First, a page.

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Ask the Vet: How do I know if my dog is hurting?

By By Allison Dascoli
For the Gazette-Mail
AP file photo

“Their pain is our pain.” This is the slogan of the International Veterinary Academy of Pain Management, which has deemed September as Animal Pain Awareness Month.

I feel it is our responsibility as veterinarians to educate owners about the obvious and not-so-obvious signs of pain in their pets. Pet owners, above all else, want their animals to be free of pain and happy. But often, owners don’t really understand the signs their dogs show when they are hurting.

So now is a great time to go over some signs of pain in dogs, in hopes of catching a few out there who are hurting and not getting treated.

The obvious signs of pain in the dog that owners understand are crying, shaking and panting. These can include dogs with neck and back injuries that just scream when touched or moved, or dogs that have been hit by a car or attacked by another dog. We always see them, often as emergencies.

Other signs are less obvious. They include changes in the way dogs walk. Comfortable dogs walk on four legs. Period. Dogs with orthopedic issues will walk, to some degree, on three legs. They will not cry out, but they won’t bear full weight on a leg. They may put a little weight on it, but if a leg isn’t fully weight-bearing, then that counts as a painful condition. These dogs need to be seen.

Look at their feet for clues if you are unsure. Sometimes their nails will be worn oddly from foot to foot, or even on the same foot, as they try to compensate for their hurting leg.

A dog in pain will also walk with a head bob, lifting its head up when putting its bad foot down. Again, the dog is compensating the best way it can and probably will not let you know that they are hurting. By watching them, you can pick up on this sign.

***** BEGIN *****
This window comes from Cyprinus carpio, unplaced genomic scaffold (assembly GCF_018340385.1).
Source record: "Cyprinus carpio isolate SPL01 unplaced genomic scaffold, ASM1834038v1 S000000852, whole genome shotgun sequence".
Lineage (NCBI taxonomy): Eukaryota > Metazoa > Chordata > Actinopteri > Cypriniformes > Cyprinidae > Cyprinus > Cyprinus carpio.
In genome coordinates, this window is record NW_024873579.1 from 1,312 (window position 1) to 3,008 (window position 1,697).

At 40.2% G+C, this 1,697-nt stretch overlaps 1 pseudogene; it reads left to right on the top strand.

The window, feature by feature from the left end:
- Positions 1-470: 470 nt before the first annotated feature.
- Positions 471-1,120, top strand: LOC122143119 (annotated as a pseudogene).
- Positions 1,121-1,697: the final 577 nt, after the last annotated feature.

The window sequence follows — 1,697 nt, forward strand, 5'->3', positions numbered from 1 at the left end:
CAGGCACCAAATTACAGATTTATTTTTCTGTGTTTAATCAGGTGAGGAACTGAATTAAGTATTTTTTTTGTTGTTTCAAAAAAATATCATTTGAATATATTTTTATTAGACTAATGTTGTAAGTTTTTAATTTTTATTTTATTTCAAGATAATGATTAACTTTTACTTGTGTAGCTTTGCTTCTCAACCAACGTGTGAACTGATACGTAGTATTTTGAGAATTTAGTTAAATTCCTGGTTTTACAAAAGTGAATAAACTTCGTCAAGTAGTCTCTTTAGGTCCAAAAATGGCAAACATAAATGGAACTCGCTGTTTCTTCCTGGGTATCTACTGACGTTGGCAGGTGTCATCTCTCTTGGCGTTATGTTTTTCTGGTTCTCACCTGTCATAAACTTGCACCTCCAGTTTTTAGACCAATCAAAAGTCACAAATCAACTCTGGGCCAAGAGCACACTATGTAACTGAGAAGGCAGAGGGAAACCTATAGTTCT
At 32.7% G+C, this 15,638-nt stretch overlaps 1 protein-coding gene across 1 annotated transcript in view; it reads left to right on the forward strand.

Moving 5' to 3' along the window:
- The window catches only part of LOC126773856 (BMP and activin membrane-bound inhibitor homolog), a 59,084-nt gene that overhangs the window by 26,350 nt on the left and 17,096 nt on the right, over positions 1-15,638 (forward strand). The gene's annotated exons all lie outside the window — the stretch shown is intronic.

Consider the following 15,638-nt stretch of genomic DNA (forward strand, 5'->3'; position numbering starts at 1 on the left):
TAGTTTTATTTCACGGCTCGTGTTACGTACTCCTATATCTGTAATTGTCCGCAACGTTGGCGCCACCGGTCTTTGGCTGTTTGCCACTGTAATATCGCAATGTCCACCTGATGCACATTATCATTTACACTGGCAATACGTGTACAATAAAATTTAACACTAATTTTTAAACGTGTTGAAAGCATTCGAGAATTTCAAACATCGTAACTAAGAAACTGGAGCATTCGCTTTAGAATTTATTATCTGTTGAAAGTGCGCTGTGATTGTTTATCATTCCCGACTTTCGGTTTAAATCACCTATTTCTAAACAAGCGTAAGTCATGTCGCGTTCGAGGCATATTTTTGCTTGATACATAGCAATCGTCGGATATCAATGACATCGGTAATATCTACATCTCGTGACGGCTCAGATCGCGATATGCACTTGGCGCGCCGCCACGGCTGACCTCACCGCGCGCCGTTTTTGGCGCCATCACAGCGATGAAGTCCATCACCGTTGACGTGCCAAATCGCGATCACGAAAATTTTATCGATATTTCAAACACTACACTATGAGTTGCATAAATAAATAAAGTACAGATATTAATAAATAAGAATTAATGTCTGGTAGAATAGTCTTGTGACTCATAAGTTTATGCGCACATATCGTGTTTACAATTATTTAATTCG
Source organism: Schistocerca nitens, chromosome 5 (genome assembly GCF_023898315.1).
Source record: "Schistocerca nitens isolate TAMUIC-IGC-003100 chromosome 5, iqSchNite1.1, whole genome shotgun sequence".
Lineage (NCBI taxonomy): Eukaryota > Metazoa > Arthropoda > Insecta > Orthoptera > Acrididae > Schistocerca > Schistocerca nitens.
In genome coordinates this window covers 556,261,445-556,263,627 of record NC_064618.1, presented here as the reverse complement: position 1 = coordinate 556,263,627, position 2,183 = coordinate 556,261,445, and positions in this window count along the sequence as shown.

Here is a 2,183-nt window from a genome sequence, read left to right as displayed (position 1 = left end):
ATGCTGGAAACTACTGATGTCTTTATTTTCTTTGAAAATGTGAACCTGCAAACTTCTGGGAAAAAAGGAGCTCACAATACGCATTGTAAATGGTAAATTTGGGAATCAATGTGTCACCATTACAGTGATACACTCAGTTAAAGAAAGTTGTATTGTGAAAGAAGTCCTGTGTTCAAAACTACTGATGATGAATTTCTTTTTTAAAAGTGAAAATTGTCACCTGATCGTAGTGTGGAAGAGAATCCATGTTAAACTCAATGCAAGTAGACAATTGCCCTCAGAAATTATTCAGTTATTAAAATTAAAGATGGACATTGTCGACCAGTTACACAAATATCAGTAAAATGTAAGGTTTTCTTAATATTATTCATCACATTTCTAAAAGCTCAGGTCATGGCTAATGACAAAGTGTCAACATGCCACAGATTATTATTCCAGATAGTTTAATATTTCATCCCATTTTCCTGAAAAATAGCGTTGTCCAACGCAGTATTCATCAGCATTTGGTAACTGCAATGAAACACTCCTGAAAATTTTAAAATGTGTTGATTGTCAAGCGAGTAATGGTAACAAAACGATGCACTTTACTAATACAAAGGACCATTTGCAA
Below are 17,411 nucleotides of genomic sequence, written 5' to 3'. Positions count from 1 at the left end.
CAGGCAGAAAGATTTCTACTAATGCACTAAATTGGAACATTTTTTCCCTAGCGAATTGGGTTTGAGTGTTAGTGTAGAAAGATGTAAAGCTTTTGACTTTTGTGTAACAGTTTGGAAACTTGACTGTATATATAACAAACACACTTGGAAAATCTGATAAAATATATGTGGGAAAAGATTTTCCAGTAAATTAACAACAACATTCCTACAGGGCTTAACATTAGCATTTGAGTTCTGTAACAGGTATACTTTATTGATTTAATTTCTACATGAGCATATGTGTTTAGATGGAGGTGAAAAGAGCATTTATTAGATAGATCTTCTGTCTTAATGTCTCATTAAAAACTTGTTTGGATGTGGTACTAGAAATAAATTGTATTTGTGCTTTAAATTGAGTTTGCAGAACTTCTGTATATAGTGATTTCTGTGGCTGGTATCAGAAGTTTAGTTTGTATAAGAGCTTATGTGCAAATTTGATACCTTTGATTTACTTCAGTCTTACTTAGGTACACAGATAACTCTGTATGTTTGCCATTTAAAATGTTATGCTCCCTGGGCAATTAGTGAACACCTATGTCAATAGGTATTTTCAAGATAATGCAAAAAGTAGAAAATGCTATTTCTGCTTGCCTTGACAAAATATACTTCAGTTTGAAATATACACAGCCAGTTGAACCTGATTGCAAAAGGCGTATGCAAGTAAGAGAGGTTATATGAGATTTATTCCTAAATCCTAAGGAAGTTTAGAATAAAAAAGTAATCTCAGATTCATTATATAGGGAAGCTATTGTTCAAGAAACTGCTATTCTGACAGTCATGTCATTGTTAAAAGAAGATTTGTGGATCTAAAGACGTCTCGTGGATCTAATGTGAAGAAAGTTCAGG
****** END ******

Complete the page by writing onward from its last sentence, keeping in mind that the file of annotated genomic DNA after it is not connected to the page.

In addition to watching them walk, watch dogs move when jumping. Remember when your pet used to gracefully float up onto the couch? If they now have to come right up to it and rock a few times before clumsily getting up there, that’s a sign of pain.

Stairs are the same story. Pets hesitate and think about going up the stairs for a second before carefully plodding up. Some pets who have slipped and fallen on a set of stairs may suddenly not even want to go up the stairs again. I had a pet that would stare at the front steps then walk around the house to go in sliding glass doors instead, probably due to a fall.

If they’re hurting, older pets will also change the way they lay down at night. They often circle longer before lying down and sleep for shorter times before changing positions all throughout the night. Some older pets will walk from area to area looking to get into a comfortable position in different rooms.

When they do get up, older pets with painful back ends will shift their weight more toward their front legs and appear to actually lean forward on their front legs until they get those painful rear legs moving again.

Then there are dogs’ behavioral changes if they’re in pain. They may be more withdrawn and want to play less. It hurts them to play as hard and as long as they used to. They can be aggressive to humans and to beloved housemates who want to play and snuggle with them. Even changes in their desire to be petted and groomed can be a sign that there is now, sadly, pain at your touch.

If a dog’s mouth hurts, there may be specific signs. Dogs with oral pain will eat less and, over time, lose weight. But they never stop eating, ever. They will start to drop food or chew oddly. They can even start to prefer a canned or watered-down diet to their typical crunchy meal. Some dogs will actually paw at their faces.

If you notice any of these signs, then your pet may be uncomfortable. The key is you. Dogs will not tell you. They will not always cry or bleed or shake. You have to observe your pet daily to see if anything changes. Owners are veterinarians’ eyes and ears at home, allowing us to advocate for their pets so we can put them on the road to better comfort.

So go find your furry friend and just watch him or her move, eat and sleep. You may not notice a change today but one day you will. As a profession, we want to see you on that day. Good luck.

Send questions for Dr. Allison Dascoli to “Ask the Vet,” Charleston Gazette-Mail, 1001 Virginia St. E., Charleston, WV 25301 or email them to askthevet@wvgazettemail.com. Comments or suggestions can be submitted the same way.

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